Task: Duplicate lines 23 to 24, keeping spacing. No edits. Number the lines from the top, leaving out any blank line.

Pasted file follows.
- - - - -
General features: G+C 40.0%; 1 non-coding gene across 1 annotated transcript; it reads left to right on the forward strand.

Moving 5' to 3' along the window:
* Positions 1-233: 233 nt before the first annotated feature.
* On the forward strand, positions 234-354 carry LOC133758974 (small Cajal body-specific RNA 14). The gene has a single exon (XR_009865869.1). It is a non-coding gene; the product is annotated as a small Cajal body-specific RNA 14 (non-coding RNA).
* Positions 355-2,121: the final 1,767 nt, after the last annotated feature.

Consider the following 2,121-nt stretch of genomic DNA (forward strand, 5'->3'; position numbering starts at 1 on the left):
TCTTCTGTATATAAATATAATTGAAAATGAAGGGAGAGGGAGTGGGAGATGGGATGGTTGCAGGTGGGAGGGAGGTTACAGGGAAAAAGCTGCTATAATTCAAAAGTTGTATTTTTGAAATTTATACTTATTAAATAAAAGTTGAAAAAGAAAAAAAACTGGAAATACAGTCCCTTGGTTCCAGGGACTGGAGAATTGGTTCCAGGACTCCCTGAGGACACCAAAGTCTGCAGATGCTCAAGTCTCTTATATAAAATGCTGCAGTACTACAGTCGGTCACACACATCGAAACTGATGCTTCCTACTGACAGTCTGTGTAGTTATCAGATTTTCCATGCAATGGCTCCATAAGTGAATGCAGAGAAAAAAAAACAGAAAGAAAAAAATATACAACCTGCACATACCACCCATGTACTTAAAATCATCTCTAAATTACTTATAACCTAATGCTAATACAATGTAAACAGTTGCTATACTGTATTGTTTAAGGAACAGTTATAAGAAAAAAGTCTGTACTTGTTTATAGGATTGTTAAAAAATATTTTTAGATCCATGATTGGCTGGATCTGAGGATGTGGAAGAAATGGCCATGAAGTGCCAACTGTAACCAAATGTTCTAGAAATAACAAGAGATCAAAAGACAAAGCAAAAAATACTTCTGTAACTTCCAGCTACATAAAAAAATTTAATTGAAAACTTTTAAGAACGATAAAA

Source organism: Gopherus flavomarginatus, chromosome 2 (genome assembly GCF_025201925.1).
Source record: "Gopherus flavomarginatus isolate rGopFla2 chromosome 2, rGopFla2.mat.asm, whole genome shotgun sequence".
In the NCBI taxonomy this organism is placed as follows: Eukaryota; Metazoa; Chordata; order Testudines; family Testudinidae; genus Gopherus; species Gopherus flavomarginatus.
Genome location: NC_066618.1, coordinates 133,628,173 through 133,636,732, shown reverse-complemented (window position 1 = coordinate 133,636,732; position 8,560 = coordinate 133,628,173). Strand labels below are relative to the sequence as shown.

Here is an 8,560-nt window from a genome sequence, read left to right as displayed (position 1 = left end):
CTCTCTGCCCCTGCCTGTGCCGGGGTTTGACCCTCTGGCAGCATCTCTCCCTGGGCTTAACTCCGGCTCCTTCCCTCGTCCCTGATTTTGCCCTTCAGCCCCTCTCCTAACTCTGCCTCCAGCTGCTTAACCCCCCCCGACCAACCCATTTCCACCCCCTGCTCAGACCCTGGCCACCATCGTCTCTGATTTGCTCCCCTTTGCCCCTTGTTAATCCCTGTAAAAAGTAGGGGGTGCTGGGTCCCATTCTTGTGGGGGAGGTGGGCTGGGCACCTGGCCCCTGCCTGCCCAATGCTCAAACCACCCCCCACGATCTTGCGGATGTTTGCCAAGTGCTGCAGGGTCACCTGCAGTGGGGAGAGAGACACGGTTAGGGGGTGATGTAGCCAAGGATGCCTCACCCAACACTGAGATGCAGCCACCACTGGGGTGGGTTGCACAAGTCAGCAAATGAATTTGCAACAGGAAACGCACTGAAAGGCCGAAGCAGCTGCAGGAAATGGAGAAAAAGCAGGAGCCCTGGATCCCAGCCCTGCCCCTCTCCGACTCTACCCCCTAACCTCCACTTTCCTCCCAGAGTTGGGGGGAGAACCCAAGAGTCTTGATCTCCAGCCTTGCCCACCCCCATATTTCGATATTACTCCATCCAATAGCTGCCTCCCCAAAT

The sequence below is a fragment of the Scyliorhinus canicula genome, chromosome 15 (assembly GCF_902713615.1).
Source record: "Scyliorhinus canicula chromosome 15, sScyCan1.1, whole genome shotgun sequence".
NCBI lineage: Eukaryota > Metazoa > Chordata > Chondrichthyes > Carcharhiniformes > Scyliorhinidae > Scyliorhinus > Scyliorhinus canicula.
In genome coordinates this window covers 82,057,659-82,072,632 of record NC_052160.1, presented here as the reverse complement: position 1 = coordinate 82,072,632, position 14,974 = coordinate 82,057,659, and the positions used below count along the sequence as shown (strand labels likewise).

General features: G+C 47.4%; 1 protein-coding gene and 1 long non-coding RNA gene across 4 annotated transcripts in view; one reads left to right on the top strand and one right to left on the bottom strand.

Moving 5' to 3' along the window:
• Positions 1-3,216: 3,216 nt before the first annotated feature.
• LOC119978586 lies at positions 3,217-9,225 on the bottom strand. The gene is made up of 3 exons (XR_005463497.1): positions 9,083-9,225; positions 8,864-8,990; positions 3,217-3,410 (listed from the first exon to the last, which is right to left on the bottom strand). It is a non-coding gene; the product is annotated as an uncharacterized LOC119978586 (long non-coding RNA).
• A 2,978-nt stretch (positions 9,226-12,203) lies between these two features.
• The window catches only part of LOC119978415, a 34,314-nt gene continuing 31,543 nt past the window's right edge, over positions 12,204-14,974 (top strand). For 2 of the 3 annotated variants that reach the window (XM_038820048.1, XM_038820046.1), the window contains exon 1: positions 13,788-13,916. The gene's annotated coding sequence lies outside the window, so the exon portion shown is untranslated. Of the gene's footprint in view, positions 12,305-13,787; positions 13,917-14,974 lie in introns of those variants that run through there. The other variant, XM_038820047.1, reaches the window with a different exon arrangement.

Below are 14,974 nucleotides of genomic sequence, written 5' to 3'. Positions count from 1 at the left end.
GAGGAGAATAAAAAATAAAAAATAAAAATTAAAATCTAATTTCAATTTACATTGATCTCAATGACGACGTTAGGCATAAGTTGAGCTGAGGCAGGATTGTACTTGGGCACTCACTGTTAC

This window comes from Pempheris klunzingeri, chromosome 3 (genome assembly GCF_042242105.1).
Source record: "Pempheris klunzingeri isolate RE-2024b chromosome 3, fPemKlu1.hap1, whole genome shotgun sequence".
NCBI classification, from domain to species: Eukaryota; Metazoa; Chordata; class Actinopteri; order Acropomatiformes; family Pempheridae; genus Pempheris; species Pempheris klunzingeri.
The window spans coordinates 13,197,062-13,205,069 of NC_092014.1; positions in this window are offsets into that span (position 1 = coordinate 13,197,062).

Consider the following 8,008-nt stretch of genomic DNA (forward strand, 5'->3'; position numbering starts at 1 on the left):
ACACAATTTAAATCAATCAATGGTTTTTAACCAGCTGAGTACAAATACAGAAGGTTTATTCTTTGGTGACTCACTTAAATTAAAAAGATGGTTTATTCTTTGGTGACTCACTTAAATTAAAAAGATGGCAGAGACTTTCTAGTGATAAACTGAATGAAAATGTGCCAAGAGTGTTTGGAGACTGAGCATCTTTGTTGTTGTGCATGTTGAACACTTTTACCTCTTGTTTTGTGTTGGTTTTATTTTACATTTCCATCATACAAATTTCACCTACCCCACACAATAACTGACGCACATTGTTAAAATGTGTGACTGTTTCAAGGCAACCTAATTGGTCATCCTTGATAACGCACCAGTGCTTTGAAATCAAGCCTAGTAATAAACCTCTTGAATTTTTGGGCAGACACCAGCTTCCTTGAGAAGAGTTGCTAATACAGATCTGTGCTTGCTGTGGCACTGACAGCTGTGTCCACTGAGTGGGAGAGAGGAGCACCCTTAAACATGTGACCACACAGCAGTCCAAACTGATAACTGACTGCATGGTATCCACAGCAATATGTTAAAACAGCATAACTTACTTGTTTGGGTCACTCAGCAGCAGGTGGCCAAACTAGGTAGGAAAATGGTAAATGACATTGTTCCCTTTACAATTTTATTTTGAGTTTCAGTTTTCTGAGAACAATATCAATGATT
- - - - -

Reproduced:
• The window catches only part of LOC119978415, a 34,314-nt gene continuing 31,543 nt past the window's right edge, over positions 12,204-14,974 (top strand). For 2 of the 3 annotated variants that reach the window (XM_038820048.1, XM_038820046.1), the window contains exon 1: positions 13,788-13,916. The gene's annotated coding sequence lies outside the window, so the exon portion shown is untranslated. Of the gene's footprint in view, positions 12,305-13,787; positions 13,917-14,974 lie in introns of those variants that run through there. The other variant, XM_038820047.1, reaches the window with a different exon arrangement.

Below are 14,974 nucleotides of genomic sequence, written 5' to 3'. Positions count from 1 at the left end.